Use Burstable VMs for low-CPU workloads

I just read about the burstable VMs and felt motivated to write about it in my personal blog.

As the name speaks, burstable VMs provides an opportunity to use a fraction of CPU with an ability to occasionally burst up to 100% of CPU but the highlight is that it costs you less than regular VMs. Hence you can run low-CPU workloads cost effectively on Oracle Cloud Infrastrusture(OCI) using burstable VMs.

While with flexible VM, we choose the no of CPU cores and memory to best suit the business workload. Here, we can use 100% of workload all the time thus ideal for workloads that consistently needs 100% of CPU core all the time. On the other side, when workloads needs small amount of CPU most of the time but occasionally need a higher amount of CPU, burstable VMs sounds more cost effective with an additional flexibility of choosing the fraction of CPU needed.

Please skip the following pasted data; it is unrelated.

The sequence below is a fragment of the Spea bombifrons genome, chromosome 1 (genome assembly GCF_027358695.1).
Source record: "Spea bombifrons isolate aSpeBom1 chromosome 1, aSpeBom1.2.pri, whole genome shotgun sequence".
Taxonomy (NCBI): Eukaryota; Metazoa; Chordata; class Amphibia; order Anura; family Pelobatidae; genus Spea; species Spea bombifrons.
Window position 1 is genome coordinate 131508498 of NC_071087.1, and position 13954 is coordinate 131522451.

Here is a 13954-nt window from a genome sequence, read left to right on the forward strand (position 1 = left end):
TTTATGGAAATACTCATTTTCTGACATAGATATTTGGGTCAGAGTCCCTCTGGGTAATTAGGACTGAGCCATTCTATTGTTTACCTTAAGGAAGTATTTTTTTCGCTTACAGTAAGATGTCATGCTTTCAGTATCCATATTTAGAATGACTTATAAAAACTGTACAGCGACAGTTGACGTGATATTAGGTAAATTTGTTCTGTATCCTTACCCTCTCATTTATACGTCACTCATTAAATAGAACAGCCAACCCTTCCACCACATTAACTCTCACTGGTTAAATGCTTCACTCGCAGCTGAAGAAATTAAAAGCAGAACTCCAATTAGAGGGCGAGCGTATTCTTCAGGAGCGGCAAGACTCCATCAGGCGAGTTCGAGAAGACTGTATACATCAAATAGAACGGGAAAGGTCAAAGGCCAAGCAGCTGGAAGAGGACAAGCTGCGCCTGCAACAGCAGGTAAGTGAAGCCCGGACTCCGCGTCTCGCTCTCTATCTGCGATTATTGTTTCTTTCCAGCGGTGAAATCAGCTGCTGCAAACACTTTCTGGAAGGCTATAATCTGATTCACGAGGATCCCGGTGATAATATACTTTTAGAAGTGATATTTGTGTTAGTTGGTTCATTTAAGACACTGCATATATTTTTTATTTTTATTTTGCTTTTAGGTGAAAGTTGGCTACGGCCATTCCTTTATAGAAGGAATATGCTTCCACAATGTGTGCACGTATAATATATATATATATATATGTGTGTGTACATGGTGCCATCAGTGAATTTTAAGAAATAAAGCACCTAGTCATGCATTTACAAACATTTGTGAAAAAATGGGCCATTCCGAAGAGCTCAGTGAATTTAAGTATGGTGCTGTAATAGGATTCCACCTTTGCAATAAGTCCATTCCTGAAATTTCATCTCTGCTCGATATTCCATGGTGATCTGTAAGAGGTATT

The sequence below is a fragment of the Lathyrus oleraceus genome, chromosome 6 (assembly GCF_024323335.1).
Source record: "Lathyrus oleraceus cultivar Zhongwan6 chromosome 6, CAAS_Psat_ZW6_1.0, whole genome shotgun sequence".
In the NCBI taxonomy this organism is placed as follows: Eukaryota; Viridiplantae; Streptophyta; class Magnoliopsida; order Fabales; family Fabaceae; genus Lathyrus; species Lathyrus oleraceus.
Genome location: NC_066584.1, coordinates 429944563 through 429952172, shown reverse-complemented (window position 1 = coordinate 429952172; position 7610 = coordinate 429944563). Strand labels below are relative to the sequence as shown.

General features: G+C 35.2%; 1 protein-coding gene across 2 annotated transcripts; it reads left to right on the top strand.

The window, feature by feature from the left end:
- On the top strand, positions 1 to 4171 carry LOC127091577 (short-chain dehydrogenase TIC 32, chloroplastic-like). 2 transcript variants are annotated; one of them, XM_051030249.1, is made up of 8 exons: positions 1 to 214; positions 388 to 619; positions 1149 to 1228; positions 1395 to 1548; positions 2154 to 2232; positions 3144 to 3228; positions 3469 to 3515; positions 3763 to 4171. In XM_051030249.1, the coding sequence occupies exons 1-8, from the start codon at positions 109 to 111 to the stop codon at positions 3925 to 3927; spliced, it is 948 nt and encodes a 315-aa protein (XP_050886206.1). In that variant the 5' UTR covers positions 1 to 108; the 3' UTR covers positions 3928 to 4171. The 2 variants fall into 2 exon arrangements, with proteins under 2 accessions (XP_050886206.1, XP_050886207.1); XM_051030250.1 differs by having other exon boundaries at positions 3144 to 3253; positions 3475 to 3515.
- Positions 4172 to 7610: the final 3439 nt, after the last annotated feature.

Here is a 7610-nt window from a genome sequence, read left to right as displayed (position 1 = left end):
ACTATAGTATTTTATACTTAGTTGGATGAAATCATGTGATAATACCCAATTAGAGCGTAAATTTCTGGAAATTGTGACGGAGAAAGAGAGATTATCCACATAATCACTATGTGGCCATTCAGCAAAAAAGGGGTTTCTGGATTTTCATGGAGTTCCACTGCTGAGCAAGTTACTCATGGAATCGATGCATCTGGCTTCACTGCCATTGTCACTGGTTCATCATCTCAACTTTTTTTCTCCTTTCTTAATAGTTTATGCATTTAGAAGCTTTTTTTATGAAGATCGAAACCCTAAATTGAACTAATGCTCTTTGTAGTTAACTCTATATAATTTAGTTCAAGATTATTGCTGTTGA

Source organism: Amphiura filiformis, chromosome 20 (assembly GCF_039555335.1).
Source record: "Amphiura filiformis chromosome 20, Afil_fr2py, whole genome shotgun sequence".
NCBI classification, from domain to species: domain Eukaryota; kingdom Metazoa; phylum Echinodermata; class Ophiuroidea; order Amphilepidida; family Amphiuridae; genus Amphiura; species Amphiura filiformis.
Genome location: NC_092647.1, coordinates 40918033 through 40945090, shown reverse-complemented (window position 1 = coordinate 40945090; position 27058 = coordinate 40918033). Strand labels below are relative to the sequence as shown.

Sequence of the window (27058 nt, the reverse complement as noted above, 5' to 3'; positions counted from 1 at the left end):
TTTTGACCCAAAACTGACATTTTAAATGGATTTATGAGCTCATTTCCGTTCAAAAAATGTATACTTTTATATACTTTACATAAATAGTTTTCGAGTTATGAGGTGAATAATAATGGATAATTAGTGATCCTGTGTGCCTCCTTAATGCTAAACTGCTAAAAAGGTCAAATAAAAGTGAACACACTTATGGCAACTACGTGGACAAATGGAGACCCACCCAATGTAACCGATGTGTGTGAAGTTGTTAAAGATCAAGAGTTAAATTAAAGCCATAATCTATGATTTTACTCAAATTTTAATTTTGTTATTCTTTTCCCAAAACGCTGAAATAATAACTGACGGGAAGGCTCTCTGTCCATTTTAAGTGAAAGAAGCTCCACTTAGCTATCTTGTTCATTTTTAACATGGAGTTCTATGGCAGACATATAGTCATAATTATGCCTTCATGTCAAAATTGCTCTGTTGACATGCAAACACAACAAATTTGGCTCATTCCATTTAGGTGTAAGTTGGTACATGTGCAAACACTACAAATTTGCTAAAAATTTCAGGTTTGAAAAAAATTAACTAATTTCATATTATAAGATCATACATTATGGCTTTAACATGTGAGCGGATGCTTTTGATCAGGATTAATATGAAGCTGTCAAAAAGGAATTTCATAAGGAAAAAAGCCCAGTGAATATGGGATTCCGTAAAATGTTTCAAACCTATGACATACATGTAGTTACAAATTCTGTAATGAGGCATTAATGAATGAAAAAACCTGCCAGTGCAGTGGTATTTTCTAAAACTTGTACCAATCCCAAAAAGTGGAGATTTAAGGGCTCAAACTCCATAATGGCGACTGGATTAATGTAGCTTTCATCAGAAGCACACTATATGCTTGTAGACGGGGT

We can select OCPU between 1-64 cores, the memory between 1-64GB per core(up to a maximum of 768 GB), and the baseline OCPU utilisation as 12.5% or 50% of the total OCPUs. The baseline determines the minimum fraction of the CPU resources always available to the VM. A burstable VM with one OCPU and a 12.5% baseline can run at a sustained CPU performance of 12.5% of one core, or it can run lower than 12.5% and occasionally burst up to 100% of the core for short periods of time.